SELF DEFENSE AND SPORT PT2

For part two of trying to find a ruleset for sport that will allow a training program that requires minimum alteration in focus from sport to self defense. Last time I talked about how take downs, throws, and ground fighting is necessary for both karate sport fighting, and self defense training. Today we’ll discuss the stand up training. Today all sport/competitive sparring for karate a has very limited number of allowable strikes for an art that has a seemingly endless number of strikes available.

First I’ll start by saying for the sport rule set what I have always referred to as the ‘gentleman rules’ will be the basis of what is not allowed. What I mean by that is the things we grew up thinking were unfair in a fight in elementary, or what would be called a cheap shot by those judging a self defense situation from the safety of the sidelines. Eye pokes/gouges, groin shots, fish hooks, etc. will all be disallowed for the competitive ruleset. One of the biggest divergences from other striking rule sets I would make would be to allow open handed strikes, that includes palm strikes, as well as shuto-uchi strikes. Elbow strikes and knees are prominent in karate kata, but are often banned in karate fighting competitions, I disagree. For Goju Ryu they are very important and must be allowed.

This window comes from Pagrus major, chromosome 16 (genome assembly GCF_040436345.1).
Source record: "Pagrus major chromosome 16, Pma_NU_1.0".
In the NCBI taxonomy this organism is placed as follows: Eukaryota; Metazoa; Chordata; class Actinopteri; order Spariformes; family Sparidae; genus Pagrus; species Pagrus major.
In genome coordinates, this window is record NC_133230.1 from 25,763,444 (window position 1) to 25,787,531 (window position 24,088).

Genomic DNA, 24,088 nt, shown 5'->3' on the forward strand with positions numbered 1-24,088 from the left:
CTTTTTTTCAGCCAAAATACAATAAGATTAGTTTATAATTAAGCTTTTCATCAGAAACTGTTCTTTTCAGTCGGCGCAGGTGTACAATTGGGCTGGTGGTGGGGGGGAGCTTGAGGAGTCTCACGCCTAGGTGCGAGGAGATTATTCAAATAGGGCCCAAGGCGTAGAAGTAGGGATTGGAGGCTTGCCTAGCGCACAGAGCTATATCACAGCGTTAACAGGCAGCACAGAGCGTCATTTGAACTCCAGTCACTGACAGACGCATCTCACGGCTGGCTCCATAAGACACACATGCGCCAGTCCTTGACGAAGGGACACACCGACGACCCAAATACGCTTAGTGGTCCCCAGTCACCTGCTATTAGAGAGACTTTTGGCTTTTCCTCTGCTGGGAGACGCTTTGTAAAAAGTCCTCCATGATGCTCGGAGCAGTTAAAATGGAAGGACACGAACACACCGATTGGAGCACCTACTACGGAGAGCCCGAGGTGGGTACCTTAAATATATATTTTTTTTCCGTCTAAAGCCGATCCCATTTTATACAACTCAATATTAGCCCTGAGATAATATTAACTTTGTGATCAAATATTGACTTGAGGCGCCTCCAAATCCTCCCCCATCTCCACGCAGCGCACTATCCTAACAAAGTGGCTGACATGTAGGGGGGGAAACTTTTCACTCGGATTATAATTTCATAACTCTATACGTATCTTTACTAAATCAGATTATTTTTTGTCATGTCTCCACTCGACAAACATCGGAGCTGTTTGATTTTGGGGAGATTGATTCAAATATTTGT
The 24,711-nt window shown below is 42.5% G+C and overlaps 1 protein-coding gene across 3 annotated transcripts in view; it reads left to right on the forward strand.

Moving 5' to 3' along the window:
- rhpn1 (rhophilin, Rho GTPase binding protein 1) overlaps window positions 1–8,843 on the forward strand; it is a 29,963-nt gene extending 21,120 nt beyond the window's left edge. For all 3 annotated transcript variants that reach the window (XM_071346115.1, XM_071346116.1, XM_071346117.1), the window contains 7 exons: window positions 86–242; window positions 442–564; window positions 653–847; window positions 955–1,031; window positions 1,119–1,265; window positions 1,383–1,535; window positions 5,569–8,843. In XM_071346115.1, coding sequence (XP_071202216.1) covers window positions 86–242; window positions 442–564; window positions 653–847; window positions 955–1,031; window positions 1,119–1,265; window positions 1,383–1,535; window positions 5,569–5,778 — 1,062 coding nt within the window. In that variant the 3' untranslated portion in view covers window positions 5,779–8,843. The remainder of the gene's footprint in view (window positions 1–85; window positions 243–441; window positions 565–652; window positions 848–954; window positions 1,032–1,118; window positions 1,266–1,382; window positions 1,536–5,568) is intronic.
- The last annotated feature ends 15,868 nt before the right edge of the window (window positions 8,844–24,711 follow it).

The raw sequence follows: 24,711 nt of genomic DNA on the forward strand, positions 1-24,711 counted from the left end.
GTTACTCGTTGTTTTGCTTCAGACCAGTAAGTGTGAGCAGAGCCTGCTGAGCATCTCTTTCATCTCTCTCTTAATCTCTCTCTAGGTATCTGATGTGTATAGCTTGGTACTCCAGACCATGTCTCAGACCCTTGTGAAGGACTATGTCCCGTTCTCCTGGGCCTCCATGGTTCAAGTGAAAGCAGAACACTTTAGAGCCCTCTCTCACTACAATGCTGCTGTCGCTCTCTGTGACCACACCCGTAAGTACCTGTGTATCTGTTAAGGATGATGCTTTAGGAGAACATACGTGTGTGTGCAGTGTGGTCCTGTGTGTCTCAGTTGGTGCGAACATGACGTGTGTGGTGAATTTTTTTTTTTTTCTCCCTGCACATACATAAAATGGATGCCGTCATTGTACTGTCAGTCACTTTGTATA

A strike that I would also allow that I have not seen in other prominent striking arts or their competition would be the kokan-uke as an offensive technique or even the jodan-uke as an offensive technique. I believe that these are very effective uses of the techniques both for self defense, and for sport, and their inclusion I think will help give the competitive side a distinct and individual style from other full contact fighting competition styles like Muay Thai, or Kickboxing.

This is controversial in the MMA world now, particularly the UFC, but for a karate based ruleset I believe the kansetsu-geri is a requirement. For those who are not familiar with the Japanese terminology, a kansestu-geri is a kick to a joint, almost always targeting the knee (as kicking the elbow would be a very situational strategy for example) typically in the form of a low side thrust kick just above the joint, just below it, or from behind if you can manage to get behind your opponent during the stand up fight.

Standing grappling is a major part of karate as well, and it’s importance to self defense can be seen in the PPCT and MACH training that is often required by security personnel, police officers, and military personnel, and that will be part 3.